oh my gosh–i’m a blogger. welcome all readers and commenters!
Although I’m pretty sure I was invited to participate on account of running a small artisan bakery in Parsons, I look forward to posting about any food related topic. I will be posting every other Sunday; if things go well, perhaps more often. The food blogs I frequent are mostly run by cooks with more experience than I have. Most of the authors have cookbooks and formal culinary training. In a future post I will list my favorites.
For today I will give a simple dinner idea that can be varied according to available ingredients. It began as a vegetarian restaurant meal my college roommate (Margie Eddy of Pittsburgh) told me about. I don’t remember where she had it, but it was called “sleet.” (When I googled the word sleet, but all the citings refer to frozen weather, so I don’t really know the origin of the recipe. I believe it is middle eastern since it is made with bulgur, a precooked cracked wheat product that only requires soaking to make it fluffy and ready to eat.) The original was made with black-eyed peas and kale and is also delicious. But here’s what we ate a couple nights ago.
6-8 cups of chopped winter greens such as kale or collards
2 Tbsp cooking oil
2 coarsely chopped onions
2 cups thickly sliced carrots
3-12 cloves garlic, sliced
2 cups any kind of cooked pale beans (canned ok)
3/4 cup of bulgur and 3/4 cup of hot water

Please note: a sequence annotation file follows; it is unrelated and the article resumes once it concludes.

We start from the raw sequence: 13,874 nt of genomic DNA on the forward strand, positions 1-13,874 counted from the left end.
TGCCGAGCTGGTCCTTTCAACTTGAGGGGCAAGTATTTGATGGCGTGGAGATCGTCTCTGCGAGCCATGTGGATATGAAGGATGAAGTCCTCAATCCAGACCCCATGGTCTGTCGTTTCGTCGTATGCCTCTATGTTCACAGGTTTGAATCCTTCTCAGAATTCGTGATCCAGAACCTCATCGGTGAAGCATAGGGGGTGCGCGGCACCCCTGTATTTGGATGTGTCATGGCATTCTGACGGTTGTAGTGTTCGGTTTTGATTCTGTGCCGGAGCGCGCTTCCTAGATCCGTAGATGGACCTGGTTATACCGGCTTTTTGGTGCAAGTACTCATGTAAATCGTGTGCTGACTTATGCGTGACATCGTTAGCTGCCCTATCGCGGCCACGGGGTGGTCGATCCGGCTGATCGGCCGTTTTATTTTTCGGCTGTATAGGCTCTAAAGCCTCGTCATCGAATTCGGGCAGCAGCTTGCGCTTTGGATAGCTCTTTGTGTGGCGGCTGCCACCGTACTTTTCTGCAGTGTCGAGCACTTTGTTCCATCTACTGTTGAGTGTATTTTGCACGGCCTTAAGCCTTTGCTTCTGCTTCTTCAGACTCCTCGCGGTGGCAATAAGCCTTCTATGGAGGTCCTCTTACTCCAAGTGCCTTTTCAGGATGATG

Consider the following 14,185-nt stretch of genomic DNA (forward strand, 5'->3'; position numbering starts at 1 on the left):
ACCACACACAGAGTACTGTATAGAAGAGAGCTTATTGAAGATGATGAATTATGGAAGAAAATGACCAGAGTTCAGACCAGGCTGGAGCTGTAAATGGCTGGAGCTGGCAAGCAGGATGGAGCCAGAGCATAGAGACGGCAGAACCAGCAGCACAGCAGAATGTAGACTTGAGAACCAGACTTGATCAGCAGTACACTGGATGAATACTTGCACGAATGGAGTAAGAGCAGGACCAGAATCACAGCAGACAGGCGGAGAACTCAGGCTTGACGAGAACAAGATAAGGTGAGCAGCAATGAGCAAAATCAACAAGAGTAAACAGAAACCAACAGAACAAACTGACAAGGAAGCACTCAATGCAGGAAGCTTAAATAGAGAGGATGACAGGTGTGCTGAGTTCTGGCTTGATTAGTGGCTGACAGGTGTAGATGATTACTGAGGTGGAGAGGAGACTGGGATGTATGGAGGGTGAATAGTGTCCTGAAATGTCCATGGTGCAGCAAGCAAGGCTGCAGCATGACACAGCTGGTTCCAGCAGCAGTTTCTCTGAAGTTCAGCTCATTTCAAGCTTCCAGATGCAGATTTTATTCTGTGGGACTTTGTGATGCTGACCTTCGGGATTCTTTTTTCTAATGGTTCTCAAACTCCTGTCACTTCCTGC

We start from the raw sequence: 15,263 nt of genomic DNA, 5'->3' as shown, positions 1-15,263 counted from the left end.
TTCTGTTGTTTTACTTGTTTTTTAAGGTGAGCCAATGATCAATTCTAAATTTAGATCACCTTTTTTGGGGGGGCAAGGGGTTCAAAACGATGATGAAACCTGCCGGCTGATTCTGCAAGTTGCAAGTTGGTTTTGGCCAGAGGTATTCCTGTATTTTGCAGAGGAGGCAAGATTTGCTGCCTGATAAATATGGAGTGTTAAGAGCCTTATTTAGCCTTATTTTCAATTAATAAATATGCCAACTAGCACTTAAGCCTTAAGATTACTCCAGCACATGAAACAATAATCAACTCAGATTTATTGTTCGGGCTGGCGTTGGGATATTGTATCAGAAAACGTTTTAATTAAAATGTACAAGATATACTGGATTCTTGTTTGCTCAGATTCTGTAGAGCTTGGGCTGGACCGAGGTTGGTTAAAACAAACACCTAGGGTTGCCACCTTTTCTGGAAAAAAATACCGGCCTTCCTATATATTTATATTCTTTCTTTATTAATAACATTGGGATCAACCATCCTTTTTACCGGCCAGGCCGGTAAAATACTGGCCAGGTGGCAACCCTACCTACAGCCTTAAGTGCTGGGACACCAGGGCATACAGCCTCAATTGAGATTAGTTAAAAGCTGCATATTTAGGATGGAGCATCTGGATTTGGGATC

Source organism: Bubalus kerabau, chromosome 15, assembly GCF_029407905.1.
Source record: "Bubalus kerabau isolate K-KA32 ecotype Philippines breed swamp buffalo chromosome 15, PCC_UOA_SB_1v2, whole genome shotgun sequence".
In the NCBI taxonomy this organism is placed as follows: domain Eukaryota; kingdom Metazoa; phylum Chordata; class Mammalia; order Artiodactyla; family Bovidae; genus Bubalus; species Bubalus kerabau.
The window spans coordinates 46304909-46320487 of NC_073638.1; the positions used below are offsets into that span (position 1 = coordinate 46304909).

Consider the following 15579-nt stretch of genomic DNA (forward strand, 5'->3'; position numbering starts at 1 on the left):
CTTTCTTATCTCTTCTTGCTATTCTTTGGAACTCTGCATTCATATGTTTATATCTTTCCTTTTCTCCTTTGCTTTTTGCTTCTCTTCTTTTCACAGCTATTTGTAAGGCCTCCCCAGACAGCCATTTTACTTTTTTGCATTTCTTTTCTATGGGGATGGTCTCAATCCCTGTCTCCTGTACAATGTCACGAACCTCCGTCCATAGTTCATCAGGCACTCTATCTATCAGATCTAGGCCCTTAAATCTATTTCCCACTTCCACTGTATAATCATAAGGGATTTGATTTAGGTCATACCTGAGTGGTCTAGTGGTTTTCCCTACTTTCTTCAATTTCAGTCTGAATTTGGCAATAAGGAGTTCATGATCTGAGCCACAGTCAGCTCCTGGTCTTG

juice of 2 lemons
salt and pepper
First heat your oil over medium heat in the largest skillet you have. Add the onions and carrots and saute till well cooked. Try not to brown the onions. Add washed greens and stir to coat. Turn heat to med-low and stir occasionally till cooked. This will take about 10-15 minutes. Add garlic and beans stir gently till heated through. You could add some salt and pepper now when it’s easier to blend in. The last things to add are the soaked bulgur and the lemon juice. You should taste again to see if it needs more salt. The lemon and salt seasoning are what makes this so delicious. The combination of grain with greens is very satisfying in a tabouli kind of way. The beans make this a main dish. Here’s how it looked when I served it recently with some plain yogurt and paprika on top:
We aren’t vegetarians, but we often skip meat. Thanks for reading this! If anyone can provide information on the origin of the dish it would be very intesting to me.